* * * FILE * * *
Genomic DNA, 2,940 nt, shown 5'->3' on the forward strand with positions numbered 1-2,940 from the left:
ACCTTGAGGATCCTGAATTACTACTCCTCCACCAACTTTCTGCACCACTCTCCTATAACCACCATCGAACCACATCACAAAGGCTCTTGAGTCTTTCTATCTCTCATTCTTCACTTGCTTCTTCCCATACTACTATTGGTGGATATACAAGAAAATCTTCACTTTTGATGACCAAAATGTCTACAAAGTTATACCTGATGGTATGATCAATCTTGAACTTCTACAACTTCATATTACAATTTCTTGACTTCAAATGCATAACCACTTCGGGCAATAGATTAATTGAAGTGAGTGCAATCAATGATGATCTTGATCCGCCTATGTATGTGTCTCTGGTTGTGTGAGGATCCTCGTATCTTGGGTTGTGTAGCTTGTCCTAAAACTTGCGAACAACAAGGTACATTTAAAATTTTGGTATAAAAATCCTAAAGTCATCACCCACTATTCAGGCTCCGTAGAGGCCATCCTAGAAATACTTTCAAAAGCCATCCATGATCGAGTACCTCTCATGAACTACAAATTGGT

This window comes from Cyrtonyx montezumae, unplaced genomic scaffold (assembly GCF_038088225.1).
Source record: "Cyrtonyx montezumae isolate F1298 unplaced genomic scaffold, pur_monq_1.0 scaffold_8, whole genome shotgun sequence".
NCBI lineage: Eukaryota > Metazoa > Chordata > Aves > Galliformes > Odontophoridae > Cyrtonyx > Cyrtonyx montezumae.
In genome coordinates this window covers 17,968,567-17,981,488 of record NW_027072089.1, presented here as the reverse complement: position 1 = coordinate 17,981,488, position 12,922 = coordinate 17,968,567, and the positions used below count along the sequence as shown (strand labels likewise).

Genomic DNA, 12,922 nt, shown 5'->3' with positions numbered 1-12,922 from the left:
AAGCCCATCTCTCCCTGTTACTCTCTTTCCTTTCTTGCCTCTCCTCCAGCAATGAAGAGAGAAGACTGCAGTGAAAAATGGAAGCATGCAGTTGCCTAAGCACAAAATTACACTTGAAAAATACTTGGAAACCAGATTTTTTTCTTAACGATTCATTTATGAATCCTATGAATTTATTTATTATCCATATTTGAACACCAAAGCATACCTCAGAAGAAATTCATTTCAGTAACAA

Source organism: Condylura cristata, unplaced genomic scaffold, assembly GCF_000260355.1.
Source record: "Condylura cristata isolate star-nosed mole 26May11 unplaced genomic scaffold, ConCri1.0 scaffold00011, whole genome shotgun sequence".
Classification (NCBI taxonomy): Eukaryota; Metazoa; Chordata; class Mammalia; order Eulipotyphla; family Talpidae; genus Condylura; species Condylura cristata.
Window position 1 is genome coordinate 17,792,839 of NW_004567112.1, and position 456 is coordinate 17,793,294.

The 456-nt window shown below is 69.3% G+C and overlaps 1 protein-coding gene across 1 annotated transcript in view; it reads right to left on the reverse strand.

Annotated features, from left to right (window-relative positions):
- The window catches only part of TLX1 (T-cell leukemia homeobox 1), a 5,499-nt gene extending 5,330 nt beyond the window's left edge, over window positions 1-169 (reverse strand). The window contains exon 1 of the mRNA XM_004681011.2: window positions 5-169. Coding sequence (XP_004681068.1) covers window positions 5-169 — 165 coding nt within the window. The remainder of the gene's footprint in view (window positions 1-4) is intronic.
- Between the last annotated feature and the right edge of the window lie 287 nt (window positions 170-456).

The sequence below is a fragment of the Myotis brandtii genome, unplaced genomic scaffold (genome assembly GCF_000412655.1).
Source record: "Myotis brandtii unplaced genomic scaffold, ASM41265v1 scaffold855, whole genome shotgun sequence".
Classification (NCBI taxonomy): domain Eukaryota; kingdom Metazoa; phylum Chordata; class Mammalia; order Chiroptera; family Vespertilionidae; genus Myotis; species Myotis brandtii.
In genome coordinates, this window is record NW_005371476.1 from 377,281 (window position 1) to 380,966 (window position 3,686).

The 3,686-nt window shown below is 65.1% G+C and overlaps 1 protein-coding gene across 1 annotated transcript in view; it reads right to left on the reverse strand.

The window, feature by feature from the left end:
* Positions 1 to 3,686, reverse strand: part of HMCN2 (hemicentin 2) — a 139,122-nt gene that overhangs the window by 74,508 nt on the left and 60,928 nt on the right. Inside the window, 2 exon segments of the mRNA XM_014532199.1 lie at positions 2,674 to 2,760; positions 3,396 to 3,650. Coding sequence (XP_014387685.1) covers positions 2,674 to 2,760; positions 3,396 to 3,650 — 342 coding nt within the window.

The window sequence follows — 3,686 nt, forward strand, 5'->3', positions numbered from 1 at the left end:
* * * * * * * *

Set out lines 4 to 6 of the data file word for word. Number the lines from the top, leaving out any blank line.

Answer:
Source record: "Cyrtonyx montezumae isolate F1298 unplaced genomic scaffold, pur_monq_1.0 scaffold_8, whole genome shotgun sequence".
NCBI lineage: Eukaryota > Metazoa > Chordata > Aves > Galliformes > Odontophoridae > Cyrtonyx > Cyrtonyx montezumae.
In genome coordinates this window covers 17,968,567-17,981,488 of record NW_027072089.1, presented here as the reverse complement: position 1 = coordinate 17,981,488, position 12,922 = coordinate 17,968,567, and the positions used below count along the sequence as shown (strand labels likewise).